Reflections: A Leap of Faith
Twenty years ago, on November 1, 1997, I resigned my position as Vice President Sales for Toshiba Canada to pursue my dream of starting my own business.
It was not an easy decision. Toshiba owned the #1 position in the market for laptop computers, the hottest selling digital device at that time. My Canadian sales team had just completed our fiscal year with 75% year-over-year growth and I was enjoying a very healthy six-figure income. So why leave then? Why leave at all? Why take the risk of losing everything I had worked so hard to achieve in my career?
Although I enjoyed a very successful career in management at Hewlett-Packard (11 years), Apple (4 years) and finally Toshiba (15 months), there was a restlessness inside of me, something unfulfilled. Was this the deep-rooted entrepreneurial spirit people speak of that was driving me in this direction?
I had worked my whole career for large multinational companies. It’s what I knew. It’s where I grew up. It’s where I learned my craft. It’s where I had enjoyed tremendous success. So why give it all up and start again? Was I crazy? Actually some people thought so at the time.
For me it went much deeper than that. Something was driving me to do this. It was like a calling. A passion and inner voice from within that just wouldn’t go away. I just had to give it a try. I think deep down inside many, if not most people, dream of starting their own business one day, don’t they?
Although at the time I had significant experience meeting and exceeding multi-million dollar sales quotas, what did I know about starting and then running a small business of my own? Especially a software business when my whole career to that point had been spent flogging hardware.
The answer is, honestly … I knew nothing about running a business at that time! I knew nothing about software, the internet, web sites, web services, web applications, e-Commerce or systems integration.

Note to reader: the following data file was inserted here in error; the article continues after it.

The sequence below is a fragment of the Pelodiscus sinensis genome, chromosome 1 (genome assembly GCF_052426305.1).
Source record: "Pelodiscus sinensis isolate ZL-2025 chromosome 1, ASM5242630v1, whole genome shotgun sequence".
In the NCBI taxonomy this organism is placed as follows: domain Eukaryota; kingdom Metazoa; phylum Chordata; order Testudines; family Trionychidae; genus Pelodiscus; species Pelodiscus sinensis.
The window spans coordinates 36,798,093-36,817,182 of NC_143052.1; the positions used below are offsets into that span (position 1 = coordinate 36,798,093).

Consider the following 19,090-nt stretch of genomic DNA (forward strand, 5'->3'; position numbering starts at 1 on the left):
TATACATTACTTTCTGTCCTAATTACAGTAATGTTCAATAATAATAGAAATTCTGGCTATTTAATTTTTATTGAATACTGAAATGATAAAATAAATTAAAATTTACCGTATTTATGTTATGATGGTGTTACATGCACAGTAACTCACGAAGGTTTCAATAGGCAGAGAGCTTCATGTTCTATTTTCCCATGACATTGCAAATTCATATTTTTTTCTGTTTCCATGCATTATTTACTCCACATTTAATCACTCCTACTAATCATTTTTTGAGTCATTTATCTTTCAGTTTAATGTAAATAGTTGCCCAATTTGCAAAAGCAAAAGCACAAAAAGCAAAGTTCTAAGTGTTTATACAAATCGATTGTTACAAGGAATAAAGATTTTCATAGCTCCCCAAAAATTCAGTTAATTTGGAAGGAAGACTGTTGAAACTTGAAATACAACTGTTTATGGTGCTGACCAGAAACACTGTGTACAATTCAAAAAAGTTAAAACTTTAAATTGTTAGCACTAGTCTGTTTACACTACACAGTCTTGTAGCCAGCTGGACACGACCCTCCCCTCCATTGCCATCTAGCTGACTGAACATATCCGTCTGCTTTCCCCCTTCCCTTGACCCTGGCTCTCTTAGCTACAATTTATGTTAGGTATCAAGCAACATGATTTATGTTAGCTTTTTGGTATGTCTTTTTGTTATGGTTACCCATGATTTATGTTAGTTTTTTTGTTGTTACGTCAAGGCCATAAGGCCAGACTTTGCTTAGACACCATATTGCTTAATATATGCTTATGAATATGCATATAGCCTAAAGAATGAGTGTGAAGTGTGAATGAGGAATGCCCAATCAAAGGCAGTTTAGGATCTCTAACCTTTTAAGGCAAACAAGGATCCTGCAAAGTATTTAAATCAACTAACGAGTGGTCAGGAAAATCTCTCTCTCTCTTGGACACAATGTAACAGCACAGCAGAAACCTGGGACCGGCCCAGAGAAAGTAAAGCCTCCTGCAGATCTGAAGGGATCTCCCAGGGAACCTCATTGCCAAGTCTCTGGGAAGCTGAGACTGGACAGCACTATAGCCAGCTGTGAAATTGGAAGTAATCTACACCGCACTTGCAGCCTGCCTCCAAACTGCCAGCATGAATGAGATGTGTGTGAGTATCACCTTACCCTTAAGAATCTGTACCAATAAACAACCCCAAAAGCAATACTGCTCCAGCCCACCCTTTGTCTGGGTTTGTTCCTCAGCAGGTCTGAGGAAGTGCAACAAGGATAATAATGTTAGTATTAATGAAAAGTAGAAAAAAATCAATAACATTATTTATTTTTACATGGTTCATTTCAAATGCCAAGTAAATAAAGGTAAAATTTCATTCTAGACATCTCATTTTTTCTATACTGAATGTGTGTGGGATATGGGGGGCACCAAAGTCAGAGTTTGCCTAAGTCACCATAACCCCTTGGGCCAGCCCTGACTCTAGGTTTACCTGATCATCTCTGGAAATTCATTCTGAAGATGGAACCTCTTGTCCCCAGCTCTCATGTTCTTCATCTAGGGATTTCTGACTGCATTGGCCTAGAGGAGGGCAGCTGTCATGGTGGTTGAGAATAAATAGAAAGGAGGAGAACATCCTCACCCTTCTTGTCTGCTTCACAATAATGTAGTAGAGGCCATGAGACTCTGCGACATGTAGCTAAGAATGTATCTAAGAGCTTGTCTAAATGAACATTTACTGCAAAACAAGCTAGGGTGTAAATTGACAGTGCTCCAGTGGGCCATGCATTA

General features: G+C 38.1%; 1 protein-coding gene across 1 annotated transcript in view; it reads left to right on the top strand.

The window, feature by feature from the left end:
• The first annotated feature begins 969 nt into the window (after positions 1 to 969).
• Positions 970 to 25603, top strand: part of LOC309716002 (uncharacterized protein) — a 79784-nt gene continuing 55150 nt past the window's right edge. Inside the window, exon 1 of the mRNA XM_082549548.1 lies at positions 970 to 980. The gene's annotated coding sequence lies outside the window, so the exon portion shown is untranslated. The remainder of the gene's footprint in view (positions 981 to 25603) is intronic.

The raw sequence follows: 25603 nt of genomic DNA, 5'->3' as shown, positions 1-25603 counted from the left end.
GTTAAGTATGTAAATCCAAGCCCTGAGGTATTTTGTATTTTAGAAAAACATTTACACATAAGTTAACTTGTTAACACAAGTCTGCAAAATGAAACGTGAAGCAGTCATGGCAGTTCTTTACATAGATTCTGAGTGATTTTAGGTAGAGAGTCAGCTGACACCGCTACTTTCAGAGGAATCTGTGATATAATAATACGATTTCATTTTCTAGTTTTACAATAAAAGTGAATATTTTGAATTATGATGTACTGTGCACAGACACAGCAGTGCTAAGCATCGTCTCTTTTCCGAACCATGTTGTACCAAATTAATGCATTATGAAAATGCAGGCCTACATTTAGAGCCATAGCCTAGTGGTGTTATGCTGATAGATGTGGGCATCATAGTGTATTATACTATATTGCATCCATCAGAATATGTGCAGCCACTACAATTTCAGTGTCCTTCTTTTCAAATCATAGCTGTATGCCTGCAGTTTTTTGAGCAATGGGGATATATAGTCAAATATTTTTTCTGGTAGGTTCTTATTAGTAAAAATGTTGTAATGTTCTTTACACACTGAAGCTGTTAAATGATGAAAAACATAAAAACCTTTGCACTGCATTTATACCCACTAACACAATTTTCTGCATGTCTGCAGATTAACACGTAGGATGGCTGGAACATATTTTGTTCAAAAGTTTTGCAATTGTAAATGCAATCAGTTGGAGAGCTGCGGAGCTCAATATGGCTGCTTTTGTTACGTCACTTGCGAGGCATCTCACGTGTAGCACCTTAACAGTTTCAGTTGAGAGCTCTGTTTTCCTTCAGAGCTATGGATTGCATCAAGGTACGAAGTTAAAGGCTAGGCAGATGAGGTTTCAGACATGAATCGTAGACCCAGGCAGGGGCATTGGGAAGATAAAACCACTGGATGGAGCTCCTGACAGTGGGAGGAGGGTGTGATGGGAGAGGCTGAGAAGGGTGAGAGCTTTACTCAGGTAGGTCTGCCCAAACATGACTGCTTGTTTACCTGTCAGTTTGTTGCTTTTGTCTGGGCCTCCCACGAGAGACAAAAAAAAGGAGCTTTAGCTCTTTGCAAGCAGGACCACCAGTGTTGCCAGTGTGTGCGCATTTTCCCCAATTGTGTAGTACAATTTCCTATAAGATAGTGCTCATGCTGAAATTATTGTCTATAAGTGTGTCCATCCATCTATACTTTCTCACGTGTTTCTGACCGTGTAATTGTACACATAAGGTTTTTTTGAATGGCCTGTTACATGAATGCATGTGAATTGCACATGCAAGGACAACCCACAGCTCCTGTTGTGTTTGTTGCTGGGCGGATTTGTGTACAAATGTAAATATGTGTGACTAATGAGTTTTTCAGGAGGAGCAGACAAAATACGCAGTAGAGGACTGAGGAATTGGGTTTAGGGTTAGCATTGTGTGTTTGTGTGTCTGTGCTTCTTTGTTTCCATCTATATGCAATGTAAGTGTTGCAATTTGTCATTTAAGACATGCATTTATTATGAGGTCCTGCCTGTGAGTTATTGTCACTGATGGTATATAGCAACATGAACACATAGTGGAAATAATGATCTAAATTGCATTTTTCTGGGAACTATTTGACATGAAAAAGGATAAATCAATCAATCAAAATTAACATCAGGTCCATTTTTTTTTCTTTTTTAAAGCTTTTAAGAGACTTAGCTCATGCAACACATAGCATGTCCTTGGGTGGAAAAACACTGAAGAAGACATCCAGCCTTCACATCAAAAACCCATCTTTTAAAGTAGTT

I knew that P&L was part of a financial statement and a measure of how well a company was performing, but had very little first-hand experience running a P&L. In the companies I had worked for, prices for the equipment I sold and expense budgets were largely set by the powers that be higher up. Sales guys like me need only worry about meeting sales quotas, essentially the top line of a P&L statement. I understood the theoretical concept of “cash flow” but had never had to live those sleepless nights, staring at the ceiling worrying about it.
Lucky for me I had just enough of an ego to allow me to overcome all the negative thoughts of failure that screamed out to me from all around, including the many naysayers (glass half empty people) who recited all of the statistics for small business failure – “only about 50% of small businesses survive the first five years and only about a third of them survive for more than 10 years”.
Leaving the job security (a false security by the way) and all the benefits of the big multinational behind to start your own business is frightening! But it’s also exciting! Motivating! Inspirational! Challenging! Fun! Interesting! All consuming! Stimulating! A first-hand learning experience. And most importantly extremely rewarding!
Leaving your established comfortable career to start your own business requires a huge leap of faith, total focus, total commitment to success, courage, unwavering belief in yourself and your vision and perhaps most important of all, hiring the very best people you can surround yourself with.